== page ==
e went up another two flights of stairs, and came to the room at the top of the building. My first impression of the room was that extended in the very centre was a large velvet chair swinging on two ropes from the ceiling, and above this chair, closer to the ceiling, was hung a big open Japanese umbrella of paper.
"Let me give you a swing," said Stanford White. I got into the chair and he swung me higher and higher, till I almost touched the umbrella.
"I want to see your feet go through it," he said, swinging me more vigorously; and soon after I accomplished what he desired, for my feet went crashing through the paper cover of the umbrella. It was amusing. I enjoyed it thoroughly. I did not realise that childish fun could have any serious significance. I did not realise that this prepossessing and kindly man could have any other object in view than to amuse me.
After a while he looked at his watch.
"I should like to stay here all day," he said with a smile, "keeping you amused; but unfortunately I am a very busy man."
He glanced round at my companion.
"I want to see you for a moment," he said, and went out with her. In a little time she came back to me. She told me that she had to go to a dentist and that we should go for a little ride in an automobile round Central Park and afterwards I might go with her. It was Mr. White's suggestion that I should do this. He thought that my teeth should be seen to, and since he was a dentist with experience I welcomed the suggestion.
I told mother all about the party and the subsequent visit to the dentist; there was nothing to hide and nothing in the afternoon's experience which seemed in any way out of place, and mother apparently took the same view.
Evelyn Nesbit, The Story of My Life, 1914
t was a gay, happy affair, that first luncheon party; with champagne, delicious food and ideal surroundings. After lunch we ascended to the next floor and entered a marvelous studio where I saw, for the first time, the famous Red Velvet Swing!
That gorgeous swing, with its red velvet ropes around which trailed green smilax, was set in the high ceiling at one end of the studio. Imagine my delight when Stanford White proposed:
"Let's put this kid in the swing first."
What fun it was to be tossed higher and higher until my feet pierced a huge Japanese paper parasol attached to a string! Edna held the string; she pulled it every time I swung nearer the ceiling, a fresh section of the parasol coming within range of my feet and being pierced. I laughed so much my sides ached. It was fun.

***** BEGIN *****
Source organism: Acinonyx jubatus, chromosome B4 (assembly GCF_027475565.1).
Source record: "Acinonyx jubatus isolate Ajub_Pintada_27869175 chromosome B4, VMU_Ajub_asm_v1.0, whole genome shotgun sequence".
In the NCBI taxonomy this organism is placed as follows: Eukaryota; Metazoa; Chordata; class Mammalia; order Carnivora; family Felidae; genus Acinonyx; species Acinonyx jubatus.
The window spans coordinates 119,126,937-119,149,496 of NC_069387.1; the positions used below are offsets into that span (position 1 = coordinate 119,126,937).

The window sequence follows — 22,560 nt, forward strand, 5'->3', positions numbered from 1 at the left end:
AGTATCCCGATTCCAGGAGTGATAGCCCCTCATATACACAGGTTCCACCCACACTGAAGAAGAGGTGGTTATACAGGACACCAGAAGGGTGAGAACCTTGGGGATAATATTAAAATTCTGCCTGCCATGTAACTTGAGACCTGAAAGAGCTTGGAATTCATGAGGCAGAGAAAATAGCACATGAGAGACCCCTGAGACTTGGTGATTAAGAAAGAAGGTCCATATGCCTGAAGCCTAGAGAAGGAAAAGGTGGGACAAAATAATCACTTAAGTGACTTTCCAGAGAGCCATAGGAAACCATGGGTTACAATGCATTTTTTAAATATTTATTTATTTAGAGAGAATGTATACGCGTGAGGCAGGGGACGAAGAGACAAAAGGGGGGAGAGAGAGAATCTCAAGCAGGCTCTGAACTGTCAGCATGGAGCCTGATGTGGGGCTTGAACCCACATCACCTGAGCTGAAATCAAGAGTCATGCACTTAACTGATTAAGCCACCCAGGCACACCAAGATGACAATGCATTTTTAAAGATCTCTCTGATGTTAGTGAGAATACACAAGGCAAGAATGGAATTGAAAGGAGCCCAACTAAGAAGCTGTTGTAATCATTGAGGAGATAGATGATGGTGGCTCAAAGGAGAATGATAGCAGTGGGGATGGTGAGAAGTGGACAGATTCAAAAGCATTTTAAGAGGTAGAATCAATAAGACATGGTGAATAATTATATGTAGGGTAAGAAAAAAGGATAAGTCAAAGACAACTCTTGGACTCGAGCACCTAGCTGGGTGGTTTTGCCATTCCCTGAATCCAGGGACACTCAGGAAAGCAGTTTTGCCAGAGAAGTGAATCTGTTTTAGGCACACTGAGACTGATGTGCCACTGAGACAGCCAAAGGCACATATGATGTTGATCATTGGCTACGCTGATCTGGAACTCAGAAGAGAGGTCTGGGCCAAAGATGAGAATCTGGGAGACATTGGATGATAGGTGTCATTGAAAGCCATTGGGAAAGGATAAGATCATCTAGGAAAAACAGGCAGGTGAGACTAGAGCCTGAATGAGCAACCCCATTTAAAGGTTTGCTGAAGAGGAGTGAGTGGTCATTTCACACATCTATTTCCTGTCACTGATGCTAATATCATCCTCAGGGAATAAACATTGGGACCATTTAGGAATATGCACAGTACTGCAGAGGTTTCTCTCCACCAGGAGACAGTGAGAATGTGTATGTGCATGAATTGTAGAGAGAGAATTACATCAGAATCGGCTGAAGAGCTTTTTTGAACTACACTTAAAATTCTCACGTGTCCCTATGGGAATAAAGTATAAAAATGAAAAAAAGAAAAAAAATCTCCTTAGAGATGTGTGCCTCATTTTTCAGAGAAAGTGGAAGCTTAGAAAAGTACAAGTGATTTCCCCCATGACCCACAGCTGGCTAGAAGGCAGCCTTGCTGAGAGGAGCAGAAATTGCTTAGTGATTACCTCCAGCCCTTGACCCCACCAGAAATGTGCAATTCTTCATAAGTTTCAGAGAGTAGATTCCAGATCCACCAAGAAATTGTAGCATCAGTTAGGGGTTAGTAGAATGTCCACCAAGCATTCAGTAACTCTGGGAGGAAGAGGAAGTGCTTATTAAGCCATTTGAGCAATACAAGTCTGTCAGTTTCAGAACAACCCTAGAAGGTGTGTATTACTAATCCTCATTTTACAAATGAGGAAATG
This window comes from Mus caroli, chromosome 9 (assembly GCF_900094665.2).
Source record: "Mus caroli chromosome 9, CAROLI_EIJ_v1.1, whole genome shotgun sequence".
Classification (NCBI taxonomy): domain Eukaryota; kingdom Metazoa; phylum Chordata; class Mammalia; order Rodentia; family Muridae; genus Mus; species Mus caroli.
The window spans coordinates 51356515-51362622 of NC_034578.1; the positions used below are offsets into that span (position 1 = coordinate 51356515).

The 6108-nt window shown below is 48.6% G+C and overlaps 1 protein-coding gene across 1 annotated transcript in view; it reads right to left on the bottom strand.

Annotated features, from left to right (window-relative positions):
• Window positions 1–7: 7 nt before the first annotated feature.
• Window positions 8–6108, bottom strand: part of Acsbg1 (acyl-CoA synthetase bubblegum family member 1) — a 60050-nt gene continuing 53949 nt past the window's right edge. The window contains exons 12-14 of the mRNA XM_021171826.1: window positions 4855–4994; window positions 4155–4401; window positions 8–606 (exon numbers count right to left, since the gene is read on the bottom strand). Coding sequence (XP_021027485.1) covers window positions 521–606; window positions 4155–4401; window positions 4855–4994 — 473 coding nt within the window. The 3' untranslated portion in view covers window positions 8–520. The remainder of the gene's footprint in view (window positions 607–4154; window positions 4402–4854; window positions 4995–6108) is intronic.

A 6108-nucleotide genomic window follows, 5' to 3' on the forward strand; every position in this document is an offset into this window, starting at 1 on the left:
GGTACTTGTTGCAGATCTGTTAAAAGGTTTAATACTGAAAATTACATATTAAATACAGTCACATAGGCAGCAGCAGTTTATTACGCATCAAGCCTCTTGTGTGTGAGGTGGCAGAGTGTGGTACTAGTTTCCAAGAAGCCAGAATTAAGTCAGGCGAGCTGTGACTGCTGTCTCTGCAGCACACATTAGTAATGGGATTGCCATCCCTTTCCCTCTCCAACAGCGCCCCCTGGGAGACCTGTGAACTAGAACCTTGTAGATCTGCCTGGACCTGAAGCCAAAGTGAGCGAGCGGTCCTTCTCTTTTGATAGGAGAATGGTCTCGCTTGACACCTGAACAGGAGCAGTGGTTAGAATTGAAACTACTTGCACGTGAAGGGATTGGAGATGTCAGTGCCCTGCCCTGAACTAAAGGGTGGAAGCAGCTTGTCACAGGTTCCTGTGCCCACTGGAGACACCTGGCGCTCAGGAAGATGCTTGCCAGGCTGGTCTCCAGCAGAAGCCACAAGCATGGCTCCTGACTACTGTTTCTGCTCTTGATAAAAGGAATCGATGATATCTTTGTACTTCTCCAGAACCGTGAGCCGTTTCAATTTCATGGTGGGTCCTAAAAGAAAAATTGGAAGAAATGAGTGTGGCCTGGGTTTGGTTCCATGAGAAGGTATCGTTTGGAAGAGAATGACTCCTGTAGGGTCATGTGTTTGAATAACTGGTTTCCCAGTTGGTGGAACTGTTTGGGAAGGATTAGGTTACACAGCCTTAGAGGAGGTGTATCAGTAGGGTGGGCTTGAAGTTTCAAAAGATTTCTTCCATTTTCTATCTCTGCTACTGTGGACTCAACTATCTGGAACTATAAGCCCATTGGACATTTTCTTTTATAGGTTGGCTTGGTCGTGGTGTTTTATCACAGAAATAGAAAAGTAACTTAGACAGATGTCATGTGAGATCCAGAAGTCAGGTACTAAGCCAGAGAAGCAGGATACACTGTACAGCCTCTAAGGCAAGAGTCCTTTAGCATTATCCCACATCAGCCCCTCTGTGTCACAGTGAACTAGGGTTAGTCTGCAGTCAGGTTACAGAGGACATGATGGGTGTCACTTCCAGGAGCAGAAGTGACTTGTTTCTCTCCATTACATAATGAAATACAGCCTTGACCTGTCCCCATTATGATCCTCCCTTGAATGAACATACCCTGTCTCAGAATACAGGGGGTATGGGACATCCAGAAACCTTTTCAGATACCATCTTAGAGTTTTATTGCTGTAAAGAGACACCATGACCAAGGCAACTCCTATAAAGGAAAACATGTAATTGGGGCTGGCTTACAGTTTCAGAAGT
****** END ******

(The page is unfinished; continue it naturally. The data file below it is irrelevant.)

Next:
The oft-mentioned Mirror Room was on this floor, too, but I did not see it that day.
About four o'clock the party broke up. At the last moment Stanford White asked me to visit his dentist; Edna, he said, would take me. He had noticed that a front tooth of mine needed professional attention. "My dentist will fix the tooth. It's your only defect... it spoils your smile," he said.
Another hansom cab awaited us and we took our departure. Edna ordered the driver to go through the park and thence to the office of the dentist. For a while the dentist worked on Edna's teeth, but she said nothing regarding mine. She spoke little, on the whole, and seemed in a bad humor.
It was dark when I got home. Naturally, my mother, anxious to know where I had lunched, whom I had met and all about the party, made me tell her the whole story. She was puzzled about many things, especially the scene of the party. She did not understand -- neither did I, for that matter -- why Edna's "society friend" should have such a gorgeous establishment in the heart of the business district. We were far too unsophisticated to find answers to our own questions. To us, essentially small towners, New York was full of surprises, of new experiences. When I told Mamma how Stanford White had suggested my going to his dentist, she thought his interest in me very queer. We were both completely puzzled.
Evelyn Nesbit, Prodigal Days, 1934